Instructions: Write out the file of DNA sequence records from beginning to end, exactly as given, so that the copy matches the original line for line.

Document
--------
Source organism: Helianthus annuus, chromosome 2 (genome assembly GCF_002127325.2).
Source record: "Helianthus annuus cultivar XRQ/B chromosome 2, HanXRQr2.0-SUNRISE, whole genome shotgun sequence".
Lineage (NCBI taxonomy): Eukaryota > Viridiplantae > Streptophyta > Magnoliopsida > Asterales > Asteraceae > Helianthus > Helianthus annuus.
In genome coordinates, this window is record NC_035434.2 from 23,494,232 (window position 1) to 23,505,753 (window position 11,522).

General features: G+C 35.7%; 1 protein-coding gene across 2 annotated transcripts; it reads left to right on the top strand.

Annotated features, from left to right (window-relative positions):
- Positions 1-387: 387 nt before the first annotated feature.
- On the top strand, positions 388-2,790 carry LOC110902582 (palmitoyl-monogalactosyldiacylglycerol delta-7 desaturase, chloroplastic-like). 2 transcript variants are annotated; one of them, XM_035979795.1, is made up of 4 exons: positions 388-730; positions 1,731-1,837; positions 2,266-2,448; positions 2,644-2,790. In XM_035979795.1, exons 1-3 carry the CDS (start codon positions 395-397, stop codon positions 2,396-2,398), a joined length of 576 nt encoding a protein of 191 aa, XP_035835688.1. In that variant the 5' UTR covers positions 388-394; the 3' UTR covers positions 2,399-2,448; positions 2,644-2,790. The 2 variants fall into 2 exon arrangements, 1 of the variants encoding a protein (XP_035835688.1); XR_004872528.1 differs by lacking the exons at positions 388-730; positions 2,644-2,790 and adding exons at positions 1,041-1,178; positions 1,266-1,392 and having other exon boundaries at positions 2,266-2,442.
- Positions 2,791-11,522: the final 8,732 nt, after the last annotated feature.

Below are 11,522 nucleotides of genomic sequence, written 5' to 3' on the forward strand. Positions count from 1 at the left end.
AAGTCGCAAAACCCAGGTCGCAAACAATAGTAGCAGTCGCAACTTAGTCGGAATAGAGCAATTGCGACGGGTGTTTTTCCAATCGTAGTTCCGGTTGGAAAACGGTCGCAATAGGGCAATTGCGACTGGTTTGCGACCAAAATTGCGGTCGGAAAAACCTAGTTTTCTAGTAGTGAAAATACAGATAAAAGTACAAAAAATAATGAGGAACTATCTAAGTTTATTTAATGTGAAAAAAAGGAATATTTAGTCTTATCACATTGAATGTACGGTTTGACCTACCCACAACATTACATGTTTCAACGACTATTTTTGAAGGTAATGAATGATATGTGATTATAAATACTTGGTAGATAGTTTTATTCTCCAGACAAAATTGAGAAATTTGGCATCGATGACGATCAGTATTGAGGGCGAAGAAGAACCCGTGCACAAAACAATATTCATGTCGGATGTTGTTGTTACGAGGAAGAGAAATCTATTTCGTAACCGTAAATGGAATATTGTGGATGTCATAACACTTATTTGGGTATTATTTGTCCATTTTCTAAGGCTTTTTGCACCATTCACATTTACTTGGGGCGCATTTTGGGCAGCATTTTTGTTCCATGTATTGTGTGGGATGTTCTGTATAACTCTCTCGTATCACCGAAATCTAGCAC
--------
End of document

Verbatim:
Source organism: Helianthus annuus, chromosome 2 (genome assembly GCF_002127325.2).
Source record: "Helianthus annuus cultivar XRQ/B chromosome 2, HanXRQr2.0-SUNRISE, whole genome shotgun sequence".
Lineage (NCBI taxonomy): Eukaryota > Viridiplantae > Streptophyta > Magnoliopsida > Asterales > Asteraceae > Helianthus > Helianthus annuus.
In genome coordinates, this window is record NC_035434.2 from 23,494,232 (window position 1) to 23,505,753 (window position 11,522).

General features: G+C 35.7%; 1 protein-coding gene across 2 annotated transcripts; it reads left to right on the top strand.

Annotated features, from left to right (window-relative positions):
- Positions 1-387: 387 nt before the first annotated feature.
- On the top strand, positions 388-2,790 carry LOC110902582 (palmitoyl-monogalactosyldiacylglycerol delta-7 desaturase, chloroplastic-like). 2 transcript variants are annotated; one of them, XM_035979795.1, is made up of 4 exons: positions 388-730; positions 1,731-1,837; positions 2,266-2,448; positions 2,644-2,790. In XM_035979795.1, exons 1-3 carry the CDS (start codon positions 395-397, stop codon positions 2,396-2,398), a joined length of 576 nt encoding a protein of 191 aa, XP_035835688.1. In that variant the 5' UTR covers positions 388-394; the 3' UTR covers positions 2,399-2,448; positions 2,644-2,790. The 2 variants fall into 2 exon arrangements, 1 of the variants encoding a protein (XP_035835688.1); XR_004872528.1 differs by lacking the exons at positions 388-730; positions 2,644-2,790 and adding exons at positions 1,041-1,178; positions 1,266-1,392 and having other exon boundaries at positions 2,266-2,442.
- Positions 2,791-11,522: the final 8,732 nt, after the last annotated feature.

Below are 11,522 nucleotides of genomic sequence, written 5' to 3' on the forward strand. Positions count from 1 at the left end.
AAGTCGCAAAACCCAGGTCGCAAACAATAGTAGCAGTCGCAACTTAGTCGGAATAGAGCAATTGCGACGGGTGTTTTTCCAATCGTAGTTCCGGTTGGAAAACGGTCGCAATAGGGCAATTGCGACTGGTTTGCGACCAAAATTGCGGTCGGAAAAACCTAGTTTTCTAGTAGTGAAAATACAGATAAAAGTACAAAAAATAATGAGGAACTATCTAAGTTTATTTAATGTGAAAAAAAGGAATATTTAGTCTTATCACATTGAATGTACGGTTTGACCTACCCACAACATTACATGTTTCAACGACTATTTTTGAAGGTAATGAATGATATGTGATTATAAATACTTGGTAGATAGTTTTATTCTCCAGACAAAATTGAGAAATTTGGCATCGATGACGATCAGTATTGAGGGCGAAGAAGAACCCGTGCACAAAACAATATTCATGTCGGATGTTGTTGTTACGAGGAAGAGAAATCTATTTCGTAACCGTAAATGGAATATTGTGGATGTCATAACACTTATTTGGGTATTATTTGTCCATTTTCTAAGGCTTTTTGCACCATTCACATTTACTTGGGGCGCATTTTGGGCAGCATTTTTGTTCCATGTATTGTGTGGGATGTTCTGTATAACTCTCTCGTATCACCGAAATCTAGCAC